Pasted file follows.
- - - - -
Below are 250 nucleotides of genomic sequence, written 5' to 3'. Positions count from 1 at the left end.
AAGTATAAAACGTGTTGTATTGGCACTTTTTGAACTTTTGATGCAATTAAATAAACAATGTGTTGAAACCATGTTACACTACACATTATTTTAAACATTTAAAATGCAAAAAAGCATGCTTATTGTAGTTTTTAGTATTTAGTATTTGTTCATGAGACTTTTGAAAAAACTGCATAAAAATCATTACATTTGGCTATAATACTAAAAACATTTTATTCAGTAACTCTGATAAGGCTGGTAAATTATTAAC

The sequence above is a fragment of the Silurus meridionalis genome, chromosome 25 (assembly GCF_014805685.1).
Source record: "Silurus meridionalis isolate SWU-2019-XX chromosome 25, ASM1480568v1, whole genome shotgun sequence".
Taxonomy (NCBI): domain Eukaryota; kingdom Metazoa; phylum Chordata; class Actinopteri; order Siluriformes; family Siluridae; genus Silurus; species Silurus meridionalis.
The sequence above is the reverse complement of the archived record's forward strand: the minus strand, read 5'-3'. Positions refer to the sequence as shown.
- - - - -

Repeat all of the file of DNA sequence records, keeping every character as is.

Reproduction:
Below are 250 nucleotides of genomic sequence, written 5' to 3'. Positions count from 1 at the left end.
AAGTATAAAACGTGTTGTATTGGCACTTTTTGAACTTTTGATGCAATTAAATAAACAATGTGTTGAAACCATGTTACACTACACATTATTTTAAACATTTAAAATGCAAAAAAGCATGCTTATTGTAGTTTTTAGTATTTAGTATTTGTTCATGAGACTTTTGAAAAAACTGCATAAAAATCATTACATTTGGCTATAATACTAAAAACATTTTATTCAGTAACTCTGATAAGGCTGGTAAATTATTAAC

The sequence above is a fragment of the Silurus meridionalis genome, chromosome 25 (assembly GCF_014805685.1).
Source record: "Silurus meridionalis isolate SWU-2019-XX chromosome 25, ASM1480568v1, whole genome shotgun sequence".
Taxonomy (NCBI): domain Eukaryota; kingdom Metazoa; phylum Chordata; class Actinopteri; order Siluriformes; family Siluridae; genus Silurus; species Silurus meridionalis.
The sequence above is the reverse complement of the archived record's forward strand: the minus strand, read 5'-3'. Positions refer to the sequence as shown.